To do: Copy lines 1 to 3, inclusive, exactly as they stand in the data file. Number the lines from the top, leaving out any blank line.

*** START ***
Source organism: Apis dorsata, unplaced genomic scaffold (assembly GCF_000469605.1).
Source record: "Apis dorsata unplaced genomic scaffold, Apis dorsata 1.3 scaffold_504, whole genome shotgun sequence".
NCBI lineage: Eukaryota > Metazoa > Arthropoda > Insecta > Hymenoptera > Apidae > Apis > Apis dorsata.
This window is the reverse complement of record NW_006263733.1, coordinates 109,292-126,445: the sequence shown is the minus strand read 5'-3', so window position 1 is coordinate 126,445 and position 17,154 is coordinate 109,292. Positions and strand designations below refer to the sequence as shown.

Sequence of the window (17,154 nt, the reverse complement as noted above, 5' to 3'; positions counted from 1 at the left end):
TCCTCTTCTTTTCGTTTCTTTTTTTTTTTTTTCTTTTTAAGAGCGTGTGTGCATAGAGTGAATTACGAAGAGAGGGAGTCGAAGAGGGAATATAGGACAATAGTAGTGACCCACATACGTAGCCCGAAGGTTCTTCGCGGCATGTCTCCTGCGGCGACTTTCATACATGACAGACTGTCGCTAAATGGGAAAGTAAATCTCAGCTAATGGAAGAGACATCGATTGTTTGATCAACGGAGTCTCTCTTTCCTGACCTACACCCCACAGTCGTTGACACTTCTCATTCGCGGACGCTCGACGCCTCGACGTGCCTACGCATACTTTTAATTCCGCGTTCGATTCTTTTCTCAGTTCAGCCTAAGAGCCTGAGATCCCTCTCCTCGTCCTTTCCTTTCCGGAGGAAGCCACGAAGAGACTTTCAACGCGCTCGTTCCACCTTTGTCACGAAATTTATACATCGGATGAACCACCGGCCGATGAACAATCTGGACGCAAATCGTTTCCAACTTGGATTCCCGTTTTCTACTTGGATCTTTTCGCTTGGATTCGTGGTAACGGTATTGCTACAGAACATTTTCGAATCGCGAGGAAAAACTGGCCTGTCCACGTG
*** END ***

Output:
Source organism: Apis dorsata, unplaced genomic scaffold (assembly GCF_000469605.1).
Source record: "Apis dorsata unplaced genomic scaffold, Apis dorsata 1.3 scaffold_504, whole genome shotgun sequence".
NCBI lineage: Eukaryota > Metazoa > Arthropoda > Insecta > Hymenoptera > Apidae > Apis > Apis dorsata.